“Who hasn’t heard of him?!?!” the first interviewee Ann Rort asks, incredulously, at the suggestion that costume designer Orry-Kelly is some forgotten figure of Hollywood’s past. Such an idea is clearly unthinkable to anyone who was around the industry, such were Orry-Kelly’s vital presence and contributions to both the social and artistic fabric1 of Hollywood in its heyday. A film that should appeal to anyone bar the estate of the late Archibald Leach, Gillian Armstrong’s documentary Women He’s Undressed is a rip-roaring journey through the memoir and career of the Australian designer who would win three Academy Awards, creating some of the most famous dresses and clothing for some of the industry’s most legendary stars. Openly gay and a mainstay among Tinseltown’s social scene for decades, the film manages to tell the story of an overlooked creative force and, in the process, shine a light more broadly on the fascinating cultural history of the industry as well as on the craft itself. If this doesn’t end up as one of the very best documentaries of the Festival then we will have been very fortunate over these twelve days indeed.
Born in the New South Wales town of Kiama, a young creative type Orry George Kelly moved to the city of Sydney and, after some controversy stemming from his associations with some notorious types from the city’s social scene, set sail for New York City. He found himself among the city’s creative and theatrical crowds, making money selling ties and working on stage and behind the scenes of theatre productions, though of most interest is his friendship with a fellow expatriate, the Englishman Archibald Leach (more widely known as Cary Grant), which the the film in no ambiguous terms posits was one of a romantic nature. Both went West during Hollywood’s great post-Depression Boom period, Grant of course finding success as a leading man in the mould of Clark Gable, particularly in screwball comedies, while Orry-Kelly quickly found a knack for costume design with Warner Brothers, under the guidance of notorious studio head Jack Warner. Routinely working on sixty films a year, Orry-Kelly developed a strong reputation in his field, not least because of the rapports he built with the talents he dressed such as Bette Davis, making him one of the most in-demand professionals in Hollywood.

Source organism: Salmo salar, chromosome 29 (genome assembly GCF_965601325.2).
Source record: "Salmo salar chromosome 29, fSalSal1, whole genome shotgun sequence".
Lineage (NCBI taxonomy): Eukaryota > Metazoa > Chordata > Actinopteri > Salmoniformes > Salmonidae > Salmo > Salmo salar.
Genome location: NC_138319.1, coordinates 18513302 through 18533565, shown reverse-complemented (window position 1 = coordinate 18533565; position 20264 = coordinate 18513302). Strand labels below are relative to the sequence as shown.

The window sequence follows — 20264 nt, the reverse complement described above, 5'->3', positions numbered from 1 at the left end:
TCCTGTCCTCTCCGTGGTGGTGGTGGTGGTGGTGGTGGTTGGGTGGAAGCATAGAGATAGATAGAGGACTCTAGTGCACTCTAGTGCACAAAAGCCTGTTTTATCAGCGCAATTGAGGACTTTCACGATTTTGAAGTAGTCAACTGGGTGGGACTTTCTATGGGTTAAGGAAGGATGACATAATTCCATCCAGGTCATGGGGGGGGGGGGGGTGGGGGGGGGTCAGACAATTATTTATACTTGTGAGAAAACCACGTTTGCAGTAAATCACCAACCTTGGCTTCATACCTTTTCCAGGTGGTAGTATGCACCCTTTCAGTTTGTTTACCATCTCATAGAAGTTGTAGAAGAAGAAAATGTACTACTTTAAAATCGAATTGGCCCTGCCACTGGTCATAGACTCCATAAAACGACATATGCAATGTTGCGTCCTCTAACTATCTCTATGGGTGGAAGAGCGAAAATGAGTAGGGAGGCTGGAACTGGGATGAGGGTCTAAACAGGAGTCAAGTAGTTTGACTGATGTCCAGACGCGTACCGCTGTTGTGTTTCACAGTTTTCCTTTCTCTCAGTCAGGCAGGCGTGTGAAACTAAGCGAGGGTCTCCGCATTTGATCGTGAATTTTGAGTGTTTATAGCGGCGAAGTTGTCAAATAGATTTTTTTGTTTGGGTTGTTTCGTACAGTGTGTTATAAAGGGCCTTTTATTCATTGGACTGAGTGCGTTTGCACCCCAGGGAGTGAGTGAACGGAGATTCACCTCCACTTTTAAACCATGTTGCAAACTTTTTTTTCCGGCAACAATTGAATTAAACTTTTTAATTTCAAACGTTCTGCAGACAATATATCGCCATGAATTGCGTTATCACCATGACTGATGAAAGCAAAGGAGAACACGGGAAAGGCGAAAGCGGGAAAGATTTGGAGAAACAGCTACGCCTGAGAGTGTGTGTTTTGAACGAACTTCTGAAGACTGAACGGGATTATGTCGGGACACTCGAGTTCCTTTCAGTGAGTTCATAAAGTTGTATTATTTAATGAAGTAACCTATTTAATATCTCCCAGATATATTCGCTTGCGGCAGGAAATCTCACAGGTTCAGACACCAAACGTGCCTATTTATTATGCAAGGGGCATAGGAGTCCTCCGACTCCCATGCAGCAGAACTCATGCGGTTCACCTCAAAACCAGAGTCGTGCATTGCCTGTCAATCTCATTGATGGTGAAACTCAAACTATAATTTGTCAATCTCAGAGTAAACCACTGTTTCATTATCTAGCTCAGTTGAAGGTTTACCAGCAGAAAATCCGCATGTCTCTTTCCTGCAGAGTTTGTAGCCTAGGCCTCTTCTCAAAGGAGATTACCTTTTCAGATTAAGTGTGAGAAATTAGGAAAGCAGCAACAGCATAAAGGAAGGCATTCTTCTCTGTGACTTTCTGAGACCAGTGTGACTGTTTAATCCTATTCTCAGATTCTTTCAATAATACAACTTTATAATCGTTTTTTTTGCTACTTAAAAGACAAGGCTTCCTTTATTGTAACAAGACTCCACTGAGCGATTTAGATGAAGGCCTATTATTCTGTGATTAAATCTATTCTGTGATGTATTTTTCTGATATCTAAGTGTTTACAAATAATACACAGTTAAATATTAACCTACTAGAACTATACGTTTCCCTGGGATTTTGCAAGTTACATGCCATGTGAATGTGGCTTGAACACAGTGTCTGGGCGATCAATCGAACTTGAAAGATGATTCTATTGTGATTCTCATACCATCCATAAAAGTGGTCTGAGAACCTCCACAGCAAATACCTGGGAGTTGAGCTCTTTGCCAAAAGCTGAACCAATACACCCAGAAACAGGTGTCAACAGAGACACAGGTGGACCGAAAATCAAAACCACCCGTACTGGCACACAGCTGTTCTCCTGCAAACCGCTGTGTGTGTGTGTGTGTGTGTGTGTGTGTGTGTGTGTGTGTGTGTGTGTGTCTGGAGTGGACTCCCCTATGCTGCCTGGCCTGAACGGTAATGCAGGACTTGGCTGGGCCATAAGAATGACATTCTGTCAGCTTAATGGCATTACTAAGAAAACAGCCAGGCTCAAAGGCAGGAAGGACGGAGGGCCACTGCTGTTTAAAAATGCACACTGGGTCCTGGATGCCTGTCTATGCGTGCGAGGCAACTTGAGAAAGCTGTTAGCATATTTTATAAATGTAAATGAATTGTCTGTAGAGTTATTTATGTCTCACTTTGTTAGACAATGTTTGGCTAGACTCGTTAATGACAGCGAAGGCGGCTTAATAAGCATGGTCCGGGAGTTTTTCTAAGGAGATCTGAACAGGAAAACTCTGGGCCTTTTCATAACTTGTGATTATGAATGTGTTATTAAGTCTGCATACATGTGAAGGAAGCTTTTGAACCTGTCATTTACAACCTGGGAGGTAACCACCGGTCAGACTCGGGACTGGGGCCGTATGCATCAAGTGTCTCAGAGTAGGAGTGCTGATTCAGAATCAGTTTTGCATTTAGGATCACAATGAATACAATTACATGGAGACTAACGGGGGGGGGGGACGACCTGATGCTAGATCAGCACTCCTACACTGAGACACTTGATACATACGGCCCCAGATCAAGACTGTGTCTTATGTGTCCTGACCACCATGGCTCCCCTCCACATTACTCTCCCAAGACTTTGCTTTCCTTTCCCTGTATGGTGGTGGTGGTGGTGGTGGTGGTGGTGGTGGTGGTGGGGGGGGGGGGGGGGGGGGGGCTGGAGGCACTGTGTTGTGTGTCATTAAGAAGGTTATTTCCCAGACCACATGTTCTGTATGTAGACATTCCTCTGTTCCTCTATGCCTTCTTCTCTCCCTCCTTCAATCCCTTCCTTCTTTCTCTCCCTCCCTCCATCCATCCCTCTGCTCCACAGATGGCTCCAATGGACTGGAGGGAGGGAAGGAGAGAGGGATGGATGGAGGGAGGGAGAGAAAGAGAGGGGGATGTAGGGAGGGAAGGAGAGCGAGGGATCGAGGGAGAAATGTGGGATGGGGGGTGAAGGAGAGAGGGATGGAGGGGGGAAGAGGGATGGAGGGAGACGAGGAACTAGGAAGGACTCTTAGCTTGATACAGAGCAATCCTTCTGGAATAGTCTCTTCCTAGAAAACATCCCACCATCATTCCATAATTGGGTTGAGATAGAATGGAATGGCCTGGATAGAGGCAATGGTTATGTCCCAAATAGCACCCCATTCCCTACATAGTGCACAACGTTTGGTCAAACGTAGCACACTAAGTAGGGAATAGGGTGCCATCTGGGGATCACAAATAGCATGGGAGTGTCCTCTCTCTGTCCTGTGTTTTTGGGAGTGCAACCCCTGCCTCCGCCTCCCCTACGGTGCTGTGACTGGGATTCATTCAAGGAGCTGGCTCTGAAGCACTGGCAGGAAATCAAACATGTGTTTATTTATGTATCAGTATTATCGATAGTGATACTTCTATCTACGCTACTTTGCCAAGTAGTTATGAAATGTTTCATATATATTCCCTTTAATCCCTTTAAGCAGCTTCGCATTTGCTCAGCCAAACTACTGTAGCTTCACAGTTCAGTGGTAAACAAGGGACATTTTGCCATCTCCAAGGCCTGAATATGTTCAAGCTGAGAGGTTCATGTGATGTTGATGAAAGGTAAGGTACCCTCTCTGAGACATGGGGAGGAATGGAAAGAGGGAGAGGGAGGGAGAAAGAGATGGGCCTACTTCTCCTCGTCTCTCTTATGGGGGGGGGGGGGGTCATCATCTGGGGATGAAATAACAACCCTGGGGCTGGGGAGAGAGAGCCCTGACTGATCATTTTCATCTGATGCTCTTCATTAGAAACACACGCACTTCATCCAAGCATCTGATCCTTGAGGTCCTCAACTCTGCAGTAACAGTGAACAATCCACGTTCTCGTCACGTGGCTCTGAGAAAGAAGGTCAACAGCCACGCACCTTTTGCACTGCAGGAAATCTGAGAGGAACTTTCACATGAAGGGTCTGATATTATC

The documentary is distinguished early on by its approach to its subject, with the film’s narrative propulsion mainly given by Orry-Kelly himself (played by Darren Gilshenan) in a Sunset Boulevard type gimmick, taking us through key stages of his life in increasingly surreal and symbolic scenes (his move to Hollywood represented by Gilshenan diving into the ocean, etc.) as well as other characters (his mother). These scenes didn’t completely connect with me and very occasionally broke momentum and pacing, but ultimately narration seems like an inspired choice to get around the problem as to how to invoke Orry-Kelly’s memoir to occasionally shed light on the events from his perspective without intrusive voiceover work. But the film is at its best when Armstrong’s intelligence and vision brings together different strands and interviewees to create a very multifaceted narrative, and that its entire ambitious gamut of content works together seamlessly over a trim ninety minutes shows an astonishing grasp of documentary editing and storytelling more broadly.
The overarching triumph of the documentary is the balance it casts between the individual story and the contextualisation of that within the story of Hollywood itself, a balance that anyone who (like this reviewer) is a sucker for Old Hollywood gossip and such notorious chronicles of the industry as Kenneth Anger’s Hollywood Babylon or David Niven’s Bring On The Empty Horses will celebrate. Orry-Kelly’s sexuality is not as front-and-centre as the film’s marketing may suggest, and this is to its credit, though it intelligently discusses it in light of Hollywood’s complicated approach to the subject, its liberal interior compared with its PR-obsessed exterior. Similarly, Orry-Kelly’s achievements are likewise explored, with key clips from his films and interviews with designers such as with Catherine Martin, Baz Luhrmann’s wife and collaborator, who explains a side of filmmaking not always discussed, the clothes and the narrative and psychological insight into characters in films that they impart. Orry-Kelly of course made some of the most important garments in film history, including some central to their films’ success, like Jack Lemmon and Tony Curtis’ clothes in Some Like it Hot (to say nothing of Marilyn Monroe’s scandalous wardrobe in the same film), or Bette Davis’ infamous ‘red dress’ from Jezebel.
This isn’t a film that makes sweeping statements or broad speculations, but a meticulously researched and intuitively edited film that makes a case for Orry-Kelly as one of Australia’s most important Hollywood exports and a pioneer in his field, while balancing a compelling portrait of his personal life and relationships with a fascinating anecdotal history of the industry and social milieu of Hollywood in that same period. It’s also one of the best documentaries of the year, a tribute from one of Australia’s great film artists to another.